- What can engineering students from UC Berkeley, one of the top engineering schools in the world, create in 9 months? The answer: a great deal — from AI that detects fraud in Bitcoin transaction, to an exercise bike that responses to fatigue, to a VR tool that maps out patents, to prosthetics for children and many more!
Confident, but not cocky
- Why Choose Berkeley?
- A Powerful Collection of Today’s Top Students
- A Location Like No Other
- A Diverse, Welcoming, Collaborative Community
- Multidisciplinary Labs, Research Centers
- Museums and Institutes All on One Campus
- Unparalleled Resources and Opportunities
Sincere, but not humorless
- Recruiting season is…. every season! Score some tips from an awesome MEng alumni (UC Berkeley Department of Bioengineering) on how to navigate the job market.
- Happy #PiDay! (Fun fact: we’re posting this at 1:59 for even more accuracy 🤓)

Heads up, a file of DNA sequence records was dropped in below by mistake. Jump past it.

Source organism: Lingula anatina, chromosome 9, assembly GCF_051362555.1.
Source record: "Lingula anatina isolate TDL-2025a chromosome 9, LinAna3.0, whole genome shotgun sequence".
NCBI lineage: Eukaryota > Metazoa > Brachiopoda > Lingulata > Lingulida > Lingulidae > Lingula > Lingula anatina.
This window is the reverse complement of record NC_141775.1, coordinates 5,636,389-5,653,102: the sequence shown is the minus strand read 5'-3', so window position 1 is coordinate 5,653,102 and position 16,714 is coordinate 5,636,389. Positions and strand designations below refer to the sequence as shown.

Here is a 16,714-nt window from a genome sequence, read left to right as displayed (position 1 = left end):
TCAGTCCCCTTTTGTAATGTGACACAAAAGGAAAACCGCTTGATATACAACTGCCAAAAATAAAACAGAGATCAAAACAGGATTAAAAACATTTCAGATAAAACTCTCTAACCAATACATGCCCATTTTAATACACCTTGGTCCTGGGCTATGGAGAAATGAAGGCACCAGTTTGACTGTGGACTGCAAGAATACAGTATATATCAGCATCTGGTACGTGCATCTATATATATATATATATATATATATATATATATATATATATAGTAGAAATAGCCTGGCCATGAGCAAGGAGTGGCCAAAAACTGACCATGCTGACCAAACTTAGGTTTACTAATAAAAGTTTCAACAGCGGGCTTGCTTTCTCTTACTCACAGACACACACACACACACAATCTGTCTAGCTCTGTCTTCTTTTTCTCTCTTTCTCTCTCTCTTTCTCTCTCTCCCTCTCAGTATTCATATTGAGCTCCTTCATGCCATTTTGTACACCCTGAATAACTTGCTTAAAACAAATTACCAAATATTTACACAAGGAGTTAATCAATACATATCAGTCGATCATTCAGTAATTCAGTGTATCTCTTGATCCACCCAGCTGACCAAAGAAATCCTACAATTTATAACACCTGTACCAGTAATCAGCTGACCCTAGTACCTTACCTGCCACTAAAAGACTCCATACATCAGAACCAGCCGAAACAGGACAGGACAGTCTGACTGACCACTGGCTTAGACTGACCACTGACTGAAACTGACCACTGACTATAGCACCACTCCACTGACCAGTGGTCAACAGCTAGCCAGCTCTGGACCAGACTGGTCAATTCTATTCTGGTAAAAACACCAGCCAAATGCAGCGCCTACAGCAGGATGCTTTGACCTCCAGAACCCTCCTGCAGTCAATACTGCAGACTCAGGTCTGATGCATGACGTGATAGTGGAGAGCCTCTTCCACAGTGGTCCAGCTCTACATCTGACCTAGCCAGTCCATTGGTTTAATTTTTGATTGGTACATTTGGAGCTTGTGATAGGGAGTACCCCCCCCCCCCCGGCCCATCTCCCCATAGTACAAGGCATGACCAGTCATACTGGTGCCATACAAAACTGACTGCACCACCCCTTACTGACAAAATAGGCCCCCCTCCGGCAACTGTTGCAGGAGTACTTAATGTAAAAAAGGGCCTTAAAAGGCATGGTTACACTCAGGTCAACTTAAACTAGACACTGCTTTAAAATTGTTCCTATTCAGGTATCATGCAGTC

Direct, but not rude
- I’ve been working in the industry for a few years. Is this program a good fit?
We recognize that students do not always follow a linear trajectory from education to career. The MEng program welcomes early-career professionals who opt to resume their education. Industry experience will be an advantage in the leadership and Capstone courses. Being out of school for more than 5–7 years, however, may make it harder to do well in the technical or quantitative graduate courses. In the selection process, we will be looking for a balance of these two skill sets.
Warm, but not effusive
- We’d love to have you join our family. Become a student at the #1 public university in the world, and learn what it means to be a Cal Golden Bear!
Encouraging, but not pandering